Dvorák and His World

Author: Michael Beckerman

Publisher: Princeton University Press

ISBN:

Category: Music

Page: 296

View: 592

Antonin Dvorák made his famous trip to the United States one hundred years ago, but despite an enormous amount of attention from scholars and critics since that time, he remains an elusive figure. Comprising both interpretive essays and a selection of fascinating documents that bear on Dvorák's career and music, this volume addresses fundamental questions about the composer while presenting an argument for a radical reappraisal. The essays, which make up the first part of the book, begin with Leon Botstein's inquiry into the reception of Dvorák's work in German-speaking Europe, in England, and in America. Commenting on the relationship between Dvorák and Brahms, David Beveridge offers the first detailed portrait of perhaps the most interesting artistic friendship of the era. Joseph Horowitz explores the context in which the "New World" Symphony was premiered a century ago, offering an absorbing account of New York musical life at that time. In discussing Dvorák as a composer of operas, Jan Smaczny provides an unexpected slant on the widely held view of him as a "nationalist" composer. Michael Beckerman further investigates this view of Dvorák by raising the question of the role nationalism played in music of the nineteenth century. The second part of this volume presents Dvorák's correspondence and reminiscences as well as unpublished reviews and criticism from the Czech press. It includes a series of documents from the composer's American years, a translation of the review of Rusalka's premiere with the photographs that accompanied the article, and Janácek's analyses of the symphonic poems. Many of these documents are published in English for the first time.

Janácek and His World

Author: Michael Beckerman

Publisher: Princeton University Press

ISBN:

Category: Music

Page: 320

View: 170

Once thought to be a provincial composer of only passing interest to eccentrics, Leos Janácek (1854-1928) is now widely acknowledged as one of the most powerful and original creative figures of his time. Banned for all purposes from the Prague stage until the age of 62, and unable to make it even out of the provincial capital of Brno, his operas are now performed in dynamic productions throughout the globe. This volume brings together some of the world's foremost Janácek scholars to look closely at a broad range of issues surrounding his life and work. Representing the latest in Janácek scholarship, the essays are accompanied by newly translated writings by the composer himself. The collection opens with an essay by Leon Botstein who clarifies and amplifies how Max Brod contributed to Janácek 's international success by serving as "point man" between Czechs and Germans, Jews and non-Jews. John Tyrrell, the dean of Janácek scholars, distills more than thirty years of research in "How Janácek Composed Operas," while Diane Paige considers Janácek's liason with a married woman and the question of the artist's muse. Geoffrey Chew places the idea of the adulterous muse in the larger context of Czech fin de siècle decadence in his thoroughgoing consideration of Janácek's problematic opera Osud. Derek Katz examines the problems encountered by Janácek's satirically patriotic "Excursions of Mr. Broucek" in the post-World War I era of Czechoslovak nationalism, while Paul Wingfield mounts a defense of Janácek against allegations of cruelty in his wife's memoirs. In the final essay, Michael Beckerman asks how much true history can be culled from one of Janácek's business cards. The book then turns to writings by Janácek previously unpublished in English. These not only include fascinating essays on Naturalism, opera direction, and Tristan and Isolde, but four impressionistic chronicles of the "speech melodies" of daily life. They provide insight into Janácek's revolutionary method of composition, and give us the closest thing we will ever have to the "heard" record of a Czech pre-war past-or any past, for that matter.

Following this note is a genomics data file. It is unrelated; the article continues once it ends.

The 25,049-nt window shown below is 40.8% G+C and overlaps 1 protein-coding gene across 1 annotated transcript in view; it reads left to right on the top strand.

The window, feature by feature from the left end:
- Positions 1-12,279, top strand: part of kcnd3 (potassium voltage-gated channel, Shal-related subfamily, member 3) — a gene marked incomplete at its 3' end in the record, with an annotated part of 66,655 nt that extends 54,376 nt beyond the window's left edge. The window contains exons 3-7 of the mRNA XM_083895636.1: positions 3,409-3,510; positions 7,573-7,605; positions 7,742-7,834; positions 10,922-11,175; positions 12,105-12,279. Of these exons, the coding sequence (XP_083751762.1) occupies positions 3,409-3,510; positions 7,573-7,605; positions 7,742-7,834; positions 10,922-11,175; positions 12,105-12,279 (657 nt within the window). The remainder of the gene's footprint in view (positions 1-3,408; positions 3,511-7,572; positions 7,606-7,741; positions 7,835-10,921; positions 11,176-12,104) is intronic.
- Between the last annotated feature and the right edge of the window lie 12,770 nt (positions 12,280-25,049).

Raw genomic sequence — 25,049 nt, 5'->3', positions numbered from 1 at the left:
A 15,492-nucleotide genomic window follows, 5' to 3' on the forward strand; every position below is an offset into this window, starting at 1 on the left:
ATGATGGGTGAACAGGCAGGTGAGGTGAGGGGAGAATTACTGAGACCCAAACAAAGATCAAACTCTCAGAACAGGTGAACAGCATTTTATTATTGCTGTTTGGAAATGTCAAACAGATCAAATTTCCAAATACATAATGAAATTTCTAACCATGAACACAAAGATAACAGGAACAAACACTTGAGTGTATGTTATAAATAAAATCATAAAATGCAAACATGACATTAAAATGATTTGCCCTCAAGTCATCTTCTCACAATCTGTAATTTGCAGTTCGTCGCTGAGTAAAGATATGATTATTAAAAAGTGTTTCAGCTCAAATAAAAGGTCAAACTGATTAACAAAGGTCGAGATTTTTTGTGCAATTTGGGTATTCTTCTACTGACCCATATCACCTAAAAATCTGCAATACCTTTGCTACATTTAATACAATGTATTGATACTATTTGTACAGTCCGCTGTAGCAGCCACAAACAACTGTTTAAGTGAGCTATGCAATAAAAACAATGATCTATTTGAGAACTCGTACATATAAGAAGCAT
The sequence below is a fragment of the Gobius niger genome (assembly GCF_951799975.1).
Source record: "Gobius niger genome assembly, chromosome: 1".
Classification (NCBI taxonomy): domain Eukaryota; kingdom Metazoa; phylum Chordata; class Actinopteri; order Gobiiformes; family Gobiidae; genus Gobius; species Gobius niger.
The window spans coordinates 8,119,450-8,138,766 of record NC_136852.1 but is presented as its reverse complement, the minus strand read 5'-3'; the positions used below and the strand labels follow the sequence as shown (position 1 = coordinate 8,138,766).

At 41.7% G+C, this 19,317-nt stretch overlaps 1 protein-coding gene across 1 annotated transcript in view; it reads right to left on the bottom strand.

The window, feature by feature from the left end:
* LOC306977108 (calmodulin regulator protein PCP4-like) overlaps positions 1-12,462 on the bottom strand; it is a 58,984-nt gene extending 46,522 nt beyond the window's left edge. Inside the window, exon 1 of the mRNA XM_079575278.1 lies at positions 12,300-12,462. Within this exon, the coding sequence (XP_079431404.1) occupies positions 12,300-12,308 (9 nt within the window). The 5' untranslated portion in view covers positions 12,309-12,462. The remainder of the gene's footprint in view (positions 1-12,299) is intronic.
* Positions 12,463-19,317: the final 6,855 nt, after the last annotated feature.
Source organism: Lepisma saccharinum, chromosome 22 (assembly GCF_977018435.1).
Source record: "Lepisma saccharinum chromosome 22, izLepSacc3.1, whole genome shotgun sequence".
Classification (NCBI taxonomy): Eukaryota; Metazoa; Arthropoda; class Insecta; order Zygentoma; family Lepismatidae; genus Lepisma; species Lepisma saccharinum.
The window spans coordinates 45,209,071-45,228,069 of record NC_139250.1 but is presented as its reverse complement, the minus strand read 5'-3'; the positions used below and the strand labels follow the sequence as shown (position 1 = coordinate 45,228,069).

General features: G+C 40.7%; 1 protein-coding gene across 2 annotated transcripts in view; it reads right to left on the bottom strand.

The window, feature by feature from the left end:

Max Bruch in Sondershausen (1867-1870)

musikwissenschaftliches Symposium am 14./15. Juni 2001 in Sondershausen anlässlich des Ersten Max Bruch Festes

Author: Peter Larsen

Publisher:

ISBN:

Category: Music

Page: 232

View: 558

A Basic Guide to Decathlon

Author: United States Olympic Committee

Publisher: Gareth Stevens Pub

ISBN:

Category: Juvenile Nonfiction

Page: 150

View: 245

Briefly traces the history of the decathlon, describes each of the ten events, and offers advice for getting started in the sport, training, and competing.

KPFA Folio

Author: KPFA (Radio station : Berkeley, Calif.)

Publisher:

ISBN:

Category: Radio

Page:

View: 589

The World of Music

Author: Kjell Bloch Sandved

Publisher:

ISBN:

Category: Music

Page: 1516

View: 977

Gives information on popular and classical American performers and topics.

Musica Aeterna

Program Notes for 1967-1971

Author: Josef Braunstein

Publisher:

ISBN:

Category: Music

Page: 296

View: 921

Dvorak

His Life and Music

Author: Neil Wenborn

Publisher: Naxos Audio Books

ISBN:

Category: Biography & Autobiography

Page: 224

View: 139

Looks at the life and career of the Czech composer in a work accompanied by two sound discs with excerpts of his best-known works.

Free World

Author:

Publisher:

ISBN:

Category: World War, 1939-1945

Page:

View: 134

MacUser

Author:

Publisher:

ISBN:

Category: Macintosh (Computer)

Page:

View: 703

PC World

Author:

Publisher:

ISBN:

Category: Electronic digital computers

Page:

View: 248